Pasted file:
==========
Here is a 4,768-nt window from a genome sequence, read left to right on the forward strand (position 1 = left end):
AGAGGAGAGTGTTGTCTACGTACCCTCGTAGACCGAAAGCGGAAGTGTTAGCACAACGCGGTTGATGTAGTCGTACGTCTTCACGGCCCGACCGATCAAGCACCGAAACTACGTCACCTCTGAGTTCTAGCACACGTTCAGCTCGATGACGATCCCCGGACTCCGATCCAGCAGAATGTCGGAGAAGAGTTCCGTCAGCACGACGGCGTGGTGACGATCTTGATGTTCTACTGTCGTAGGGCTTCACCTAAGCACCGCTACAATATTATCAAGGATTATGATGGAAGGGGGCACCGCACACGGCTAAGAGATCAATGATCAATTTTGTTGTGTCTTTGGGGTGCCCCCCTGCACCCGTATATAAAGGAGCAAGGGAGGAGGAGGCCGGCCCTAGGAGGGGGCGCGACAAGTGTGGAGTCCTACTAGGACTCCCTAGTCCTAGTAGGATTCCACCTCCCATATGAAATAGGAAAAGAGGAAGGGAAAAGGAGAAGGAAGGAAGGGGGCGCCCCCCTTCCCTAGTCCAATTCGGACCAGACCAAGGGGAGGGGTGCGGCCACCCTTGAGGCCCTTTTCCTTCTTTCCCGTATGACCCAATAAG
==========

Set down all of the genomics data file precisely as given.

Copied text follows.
Here is a 4,768-nt window from a genome sequence, read left to right on the forward strand (position 1 = left end):
AGAGGAGAGTGTTGTCTACGTACCCTCGTAGACCGAAAGCGGAAGTGTTAGCACAACGCGGTTGATGTAGTCGTACGTCTTCACGGCCCGACCGATCAAGCACCGAAACTACGTCACCTCTGAGTTCTAGCACACGTTCAGCTCGATGACGATCCCCGGACTCCGATCCAGCAGAATGTCGGAGAAGAGTTCCGTCAGCACGACGGCGTGGTGACGATCTTGATGTTCTACTGTCGTAGGGCTTCACCTAAGCACCGCTACAATATTATCAAGGATTATGATGGAAGGGGGCACCGCACACGGCTAAGAGATCAATGATCAATTTTGTTGTGTCTTTGGGGTGCCCCCCTGCACCCGTATATAAAGGAGCAAGGGAGGAGGAGGCCGGCCCTAGGAGGGGGCGCGACAAGTGTGGAGTCCTACTAGGACTCCCTAGTCCTAGTAGGATTCCACCTCCCATATGAAATAGGAAAAGAGGAAGGGAAAAGGAGAAGGAAGGAAGGGGGCGCCCCCCTTCCCTAGTCCAATTCGGACCAGACCAAGGGGAGGGGTGCGGCCACCCTTGAGGCCCTTTTCCTTCTTTCCCGTATGACCCAATAAG